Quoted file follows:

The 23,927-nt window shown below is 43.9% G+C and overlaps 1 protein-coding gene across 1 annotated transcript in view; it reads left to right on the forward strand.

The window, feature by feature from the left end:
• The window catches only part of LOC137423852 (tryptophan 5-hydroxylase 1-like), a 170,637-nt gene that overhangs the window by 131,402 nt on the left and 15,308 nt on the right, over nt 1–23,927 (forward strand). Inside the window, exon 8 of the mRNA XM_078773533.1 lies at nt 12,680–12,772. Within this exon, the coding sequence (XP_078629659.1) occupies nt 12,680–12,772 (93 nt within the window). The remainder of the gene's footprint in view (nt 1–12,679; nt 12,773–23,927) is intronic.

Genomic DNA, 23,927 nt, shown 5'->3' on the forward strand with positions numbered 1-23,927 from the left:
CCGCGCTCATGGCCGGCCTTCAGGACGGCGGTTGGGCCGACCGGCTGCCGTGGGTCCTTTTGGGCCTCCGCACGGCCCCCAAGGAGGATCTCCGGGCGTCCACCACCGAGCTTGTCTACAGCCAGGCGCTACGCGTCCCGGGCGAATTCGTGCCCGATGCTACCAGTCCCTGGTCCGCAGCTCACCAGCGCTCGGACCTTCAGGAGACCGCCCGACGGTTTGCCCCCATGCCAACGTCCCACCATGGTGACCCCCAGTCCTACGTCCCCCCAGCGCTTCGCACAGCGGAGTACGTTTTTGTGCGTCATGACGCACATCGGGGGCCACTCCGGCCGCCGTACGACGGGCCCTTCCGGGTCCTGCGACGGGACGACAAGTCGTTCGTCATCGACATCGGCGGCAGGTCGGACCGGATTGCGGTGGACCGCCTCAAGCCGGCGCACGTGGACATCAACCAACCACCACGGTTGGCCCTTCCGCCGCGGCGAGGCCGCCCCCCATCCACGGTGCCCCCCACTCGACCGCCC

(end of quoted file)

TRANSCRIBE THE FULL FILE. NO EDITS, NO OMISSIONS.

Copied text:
The 23,927-nt window shown below is 43.9% G+C and overlaps 1 protein-coding gene across 1 annotated transcript in view; it reads left to right on the forward strand.

The window, feature by feature from the left end:
• The window catches only part of LOC137423852 (tryptophan 5-hydroxylase 1-like), a 170,637-nt gene that overhangs the window by 131,402 nt on the left and 15,308 nt on the right, over nt 1–23,927 (forward strand). Inside the window, exon 8 of the mRNA XM_078773533.1 lies at nt 12,680–12,772. Within this exon, the coding sequence (XP_078629659.1) occupies nt 12,680–12,772 (93 nt within the window). The remainder of the gene's footprint in view (nt 1–12,679; nt 12,773–23,927) is intronic.

Genomic DNA, 23,927 nt, shown 5'->3' on the forward strand with positions numbered 1-23,927 from the left:
CCGCGCTCATGGCCGGCCTTCAGGACGGCGGTTGGGCCGACCGGCTGCCGTGGGTCCTTTTGGGCCTCCGCACGGCCCCCAAGGAGGATCTCCGGGCGTCCACCACCGAGCTTGTCTACAGCCAGGCGCTACGCGTCCCGGGCGAATTCGTGCCCGATGCTACCAGTCCCTGGTCCGCAGCTCACCAGCGCTCGGACCTTCAGGAGACCGCCCGACGGTTTGCCCCCATGCCAACGTCCCACCATGGTGACCCCCAGTCCTACGTCCCCCCAGCGCTTCGCACAGCGGAGTACGTTTTTGTGCGTCATGACGCACATCGGGGGCCACTCCGGCCGCCGTACGACGGGCCCTTCCGGGTCCTGCGACGGGACGACAAGTCGTTCGTCATCGACATCGGCGGCAGGTCGGACCGGATTGCGGTGGACCGCCTCAAGCCGGCGCACGTGGACATCAACCAACCACCACGGTTGGCCCTTCCGCCGCGGCGAGGCCGCCCCCCATCCACGGTGCCCCCCACTCGACCGCCC